Side Note* A doli is a traditional means of conveyance that consists of two poles attached with a hammock. This is replaced by cars and taxis in modern times.
3) The unique process of Depah (देपः)
Depah (देपः) is a symbolic custom that happens in the process of Bhaumacha Khan Lhaye. In this custom, the soon-to-be father-in-Law gifts a Tutibagu (तुति बगु) (a type of bangle for the Leg) to the bride. Once this is done, the custom of Depah starts. Depah is a towel in which 12 pieces of areca nuts are kept along with a coin. The bride distributes these to the relatives with the support of her friend.
This act is a symbolic enactment that means that the bride will be secure in the hands of the groom’s family.
4. Gwe (गवे) (supari): Giving and accepting it means accepting the person from the bottom of your heart and giving them respect.
Gwe or beetle nut has a significant value in Newari weddings. The act of giving and accepting this seemingly simple nut has signified accepting the person from the bottom of your heart and giving them respect.
There is a ritual in a Newari wedding where 10 Beetle nuts are kept in a silver pot (called Lampicha/लम्पिच: in Newar) and sent to the girl’s house through the Lami (the ones who acts a messenger or middle man between two families) as a way of the daughter’s hand in marriage. If the girl’s family accepts this proposal, then the groom’s family sends a gift of seasonal fruits and peanuts to complete this process which is also known as Fusa Make Chhoye (फुसा म्एके छ्वे).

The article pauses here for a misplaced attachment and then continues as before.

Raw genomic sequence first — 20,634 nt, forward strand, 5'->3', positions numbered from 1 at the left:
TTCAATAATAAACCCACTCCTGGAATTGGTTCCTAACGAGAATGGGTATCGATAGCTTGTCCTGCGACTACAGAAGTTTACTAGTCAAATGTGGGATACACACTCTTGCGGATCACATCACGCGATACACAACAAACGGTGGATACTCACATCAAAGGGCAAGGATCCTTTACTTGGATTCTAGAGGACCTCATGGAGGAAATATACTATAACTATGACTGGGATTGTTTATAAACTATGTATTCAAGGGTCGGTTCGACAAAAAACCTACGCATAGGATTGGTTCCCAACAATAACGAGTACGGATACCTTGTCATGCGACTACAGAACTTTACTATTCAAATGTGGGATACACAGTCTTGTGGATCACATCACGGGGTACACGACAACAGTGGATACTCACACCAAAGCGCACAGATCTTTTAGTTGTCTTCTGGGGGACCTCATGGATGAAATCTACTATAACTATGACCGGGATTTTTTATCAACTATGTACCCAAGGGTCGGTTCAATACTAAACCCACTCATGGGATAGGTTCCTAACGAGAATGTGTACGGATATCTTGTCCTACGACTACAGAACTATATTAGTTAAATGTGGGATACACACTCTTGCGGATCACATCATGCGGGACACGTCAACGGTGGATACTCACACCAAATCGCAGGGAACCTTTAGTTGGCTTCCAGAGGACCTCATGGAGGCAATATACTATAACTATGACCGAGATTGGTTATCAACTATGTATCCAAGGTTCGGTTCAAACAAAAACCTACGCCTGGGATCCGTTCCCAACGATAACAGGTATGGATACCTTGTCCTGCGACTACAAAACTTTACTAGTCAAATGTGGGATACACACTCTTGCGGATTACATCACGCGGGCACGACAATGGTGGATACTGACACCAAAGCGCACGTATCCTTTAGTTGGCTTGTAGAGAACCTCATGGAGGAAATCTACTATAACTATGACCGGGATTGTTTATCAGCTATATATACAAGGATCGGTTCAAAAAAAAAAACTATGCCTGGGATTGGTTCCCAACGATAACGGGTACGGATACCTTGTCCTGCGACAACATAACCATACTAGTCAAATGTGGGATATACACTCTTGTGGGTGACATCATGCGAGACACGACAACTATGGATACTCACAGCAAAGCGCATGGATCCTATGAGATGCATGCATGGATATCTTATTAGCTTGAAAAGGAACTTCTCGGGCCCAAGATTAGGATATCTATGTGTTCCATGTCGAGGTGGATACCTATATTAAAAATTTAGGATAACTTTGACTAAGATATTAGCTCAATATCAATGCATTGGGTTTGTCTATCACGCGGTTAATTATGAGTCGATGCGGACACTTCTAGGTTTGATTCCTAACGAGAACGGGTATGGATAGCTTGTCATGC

Along with this, after arriving at the groom’s house, the bride then gives 10 Gew’s to the groom’s family where they keep one and give the rest back as a sign of accepting and being accepted by the groom’s family.
5) Nyakhnu (न्याख्नु) and Sunah Mu (सुनाह मु): Tradiotional ornament passed down from mother to daughter.
These are the traditional ornaments that the bride inherits from the mother. Nyakha Mu is an ornamented brass or a bronze stand with a highly polished surface used as a mirror and Sunah Mu is a small brass or bronze stand that resembles a funnel with a circular design tapering towards the top.
Needless to say, these two items are not just used in the marriage but in fact, are used in a lot of traditional festivals. But the point here is these items are inherited from the mother by the bride during the marriage.